Arkansas basketball is such a weird, aggravating thing. I don't know if the karmic tradeoff for one blissful year of "40 Minutes of Hell" was two ensuing decades of purgatory, but it sure seems that way.
The Hogs have been the archetype of inconsistency since the 1994 national championship, and to be honest, it began immediately. You'll recall that the national champions were the presumptive favorites the following year as well, because they returned all five starters and just about every pivotal role player, too. So what happened? The Hogs did surge all the way back to the title game, losing to UCLA in a still-shocking rout, but it was a far bumpier road, and it started from the opener when John Calipari's UMass squad throttled the Razorbacks in an early road test.
Calipari's still a nemesis 20 years later, and he's getting the last laugh even if the general public, Pope Francis perhaps included, is suspicious of his methods. Kentucky isn't just getting the five-star guys year in and year out, but the Wildcats are now blessed with the thing that they didn't have in the later years of Tubby Smith's tenure and in Billy Gillispie's utterly forgettable and brief stretch at Lexington: quality depth. Last week, dependable post Alex Poythress went down for the year with an ACL tear; Calipari put on his usual smarmy sheen about how greatly they'll miss him (they won't), and Kentucky stayed right in its cushy No. 1 position by destroying North Carolina.
That was Saturday at Rupp Arena. The joint was mostly full. Carolina, as traditional a power as there is, looked lost.
Saturday at Bud Walton Arena, Arkansas dispatched Dayton by the same 14-point margin that Kentucky disposed of the Tar Heels, amid a different setting. The arena was something around half-full at best, which is frankly inexcusable on a Saturday against a fairly high-caliber foe with football's regular season now in the rearview. There's an appreciable level of hype for this team despite two bad road losses in recent days, so where are the students?
At any rate, Bobby Portis is clearly the most gifted in-state product to don the cardinal and white since Joe Johnson, but he seems more inclined to embrace a leadership role than Johnson did. This year, his baby face has been often seen with more of a determined glare or scowl. He's taller, a little thicker, and playing with more composure than he did in a steady freshman campaign. In every facet, the Little Rock Hall product looks like he's taken to heart the role he's being charged with carrying out, and as a result, Arkansas seems likely to advance farther this season if he stays that course and remains healthy.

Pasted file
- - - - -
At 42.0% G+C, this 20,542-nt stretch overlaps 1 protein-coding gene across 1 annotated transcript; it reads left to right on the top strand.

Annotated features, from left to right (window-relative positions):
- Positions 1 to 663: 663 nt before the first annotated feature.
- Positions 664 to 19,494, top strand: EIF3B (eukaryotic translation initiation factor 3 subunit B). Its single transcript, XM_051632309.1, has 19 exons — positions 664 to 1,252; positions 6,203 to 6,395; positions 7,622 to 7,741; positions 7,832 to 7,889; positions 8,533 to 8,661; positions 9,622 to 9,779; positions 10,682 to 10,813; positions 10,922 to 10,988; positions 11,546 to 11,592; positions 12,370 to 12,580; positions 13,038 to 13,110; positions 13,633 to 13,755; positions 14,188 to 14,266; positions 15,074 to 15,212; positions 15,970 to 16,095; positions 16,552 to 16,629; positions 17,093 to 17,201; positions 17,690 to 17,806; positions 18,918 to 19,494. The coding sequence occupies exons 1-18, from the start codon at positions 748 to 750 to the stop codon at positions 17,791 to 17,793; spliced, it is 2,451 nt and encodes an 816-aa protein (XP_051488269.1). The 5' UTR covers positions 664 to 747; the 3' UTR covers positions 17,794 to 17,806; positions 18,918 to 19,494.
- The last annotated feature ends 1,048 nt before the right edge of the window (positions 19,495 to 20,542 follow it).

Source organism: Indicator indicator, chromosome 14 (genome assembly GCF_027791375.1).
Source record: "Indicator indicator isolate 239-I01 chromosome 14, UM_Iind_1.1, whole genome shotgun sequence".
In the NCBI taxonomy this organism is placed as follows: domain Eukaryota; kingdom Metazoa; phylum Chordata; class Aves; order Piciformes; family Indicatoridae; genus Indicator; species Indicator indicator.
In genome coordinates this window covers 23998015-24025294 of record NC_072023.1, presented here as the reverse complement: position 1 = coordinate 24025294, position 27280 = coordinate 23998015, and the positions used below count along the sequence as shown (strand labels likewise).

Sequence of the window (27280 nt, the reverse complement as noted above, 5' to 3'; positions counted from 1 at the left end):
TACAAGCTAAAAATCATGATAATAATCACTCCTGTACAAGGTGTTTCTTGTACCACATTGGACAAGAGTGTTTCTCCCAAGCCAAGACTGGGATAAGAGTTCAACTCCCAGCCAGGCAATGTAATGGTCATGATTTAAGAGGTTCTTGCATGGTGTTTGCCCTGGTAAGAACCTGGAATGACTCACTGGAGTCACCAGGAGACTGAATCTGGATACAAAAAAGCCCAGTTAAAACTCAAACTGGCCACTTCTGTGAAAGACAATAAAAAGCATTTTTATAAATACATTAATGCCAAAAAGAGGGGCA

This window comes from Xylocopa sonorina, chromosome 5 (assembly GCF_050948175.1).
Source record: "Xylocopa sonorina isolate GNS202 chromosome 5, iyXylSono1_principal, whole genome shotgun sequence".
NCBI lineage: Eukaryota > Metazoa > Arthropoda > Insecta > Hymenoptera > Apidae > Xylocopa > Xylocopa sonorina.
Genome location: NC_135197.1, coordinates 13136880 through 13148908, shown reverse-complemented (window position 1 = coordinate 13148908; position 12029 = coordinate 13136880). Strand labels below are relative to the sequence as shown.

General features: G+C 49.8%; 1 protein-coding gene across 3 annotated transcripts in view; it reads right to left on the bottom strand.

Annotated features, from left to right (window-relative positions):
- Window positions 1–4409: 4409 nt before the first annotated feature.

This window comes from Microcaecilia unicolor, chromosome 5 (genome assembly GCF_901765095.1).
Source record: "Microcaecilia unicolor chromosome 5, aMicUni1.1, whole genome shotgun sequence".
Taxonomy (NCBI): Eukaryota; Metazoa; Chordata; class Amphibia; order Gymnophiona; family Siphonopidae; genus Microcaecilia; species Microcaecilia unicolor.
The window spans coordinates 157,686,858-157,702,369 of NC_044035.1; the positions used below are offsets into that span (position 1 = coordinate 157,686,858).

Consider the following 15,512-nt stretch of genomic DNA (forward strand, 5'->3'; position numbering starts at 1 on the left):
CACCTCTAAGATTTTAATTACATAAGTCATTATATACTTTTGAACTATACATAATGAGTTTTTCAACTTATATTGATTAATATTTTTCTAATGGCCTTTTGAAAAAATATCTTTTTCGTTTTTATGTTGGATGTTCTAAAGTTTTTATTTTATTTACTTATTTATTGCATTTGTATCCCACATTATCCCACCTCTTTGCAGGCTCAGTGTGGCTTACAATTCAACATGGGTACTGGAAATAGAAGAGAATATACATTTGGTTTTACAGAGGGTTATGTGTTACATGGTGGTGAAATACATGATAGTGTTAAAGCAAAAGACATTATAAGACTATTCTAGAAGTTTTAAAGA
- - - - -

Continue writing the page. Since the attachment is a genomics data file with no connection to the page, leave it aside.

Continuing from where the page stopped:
In other words, he's belying his years, which is exactly what has made Kentucky so good. Never do the Wildcats, despite being laden with teenagers, permit their alleged inexperience to show. On occasion they'll play sloppy or not be in sync, but that's largely attributable to a lesser foe playing at its highest possible plane. Take, for instance, Columbia, which frustrated Kentucky for a good 35 minutes before the Wildcats eked out a 10-point win.
That game was analogous, perhaps, to the Hogs' prior bout with Clemson, save for the fact that Arkansas thoroughly and irrevocably gagged that one in the waning minutes. Again, Mike Anderson hasn't been the cure-all for the team's long-standing road issues. The Hogs are a clean 6-0 in their own yard, even if the place won't get loud until sometime in January, and they do play with a different brand of spirit when the painted porcine floor is beneath their sneakers. That's perfectly fine when you consider that scheduling tilts the home/away slate in favor of the former, but at some point the Hogs must establish toughness on foreign lands.
Portis seems like the conduit through which this could flow. He's agile and multifaceted on the floor, and engaging and personable off it. Production is one thing, but being able to put your stamp on the program in this day and age of short-term stays is pretty difficult to do unless you have that panache. While there are still some deficiencies to his game — he's notoriously shy about putting his back to the basket much of the time — he's still easily the best player the program has had in a long while, and his home-state ties make him even more likely to thrive in the mold of a Corliss Williamson, who earned the "Big Nasty" moniker for a reason.
If Arkansas hopes to return to the NCAA Tournament and make meaningful progress in the spring slate of SEC games, he's got to carry that torch. There's no shortage of irony in the program being dependent on someone born 10 months after the Hogs stormed the floor in Charlotte while President Clinton proudly looked on.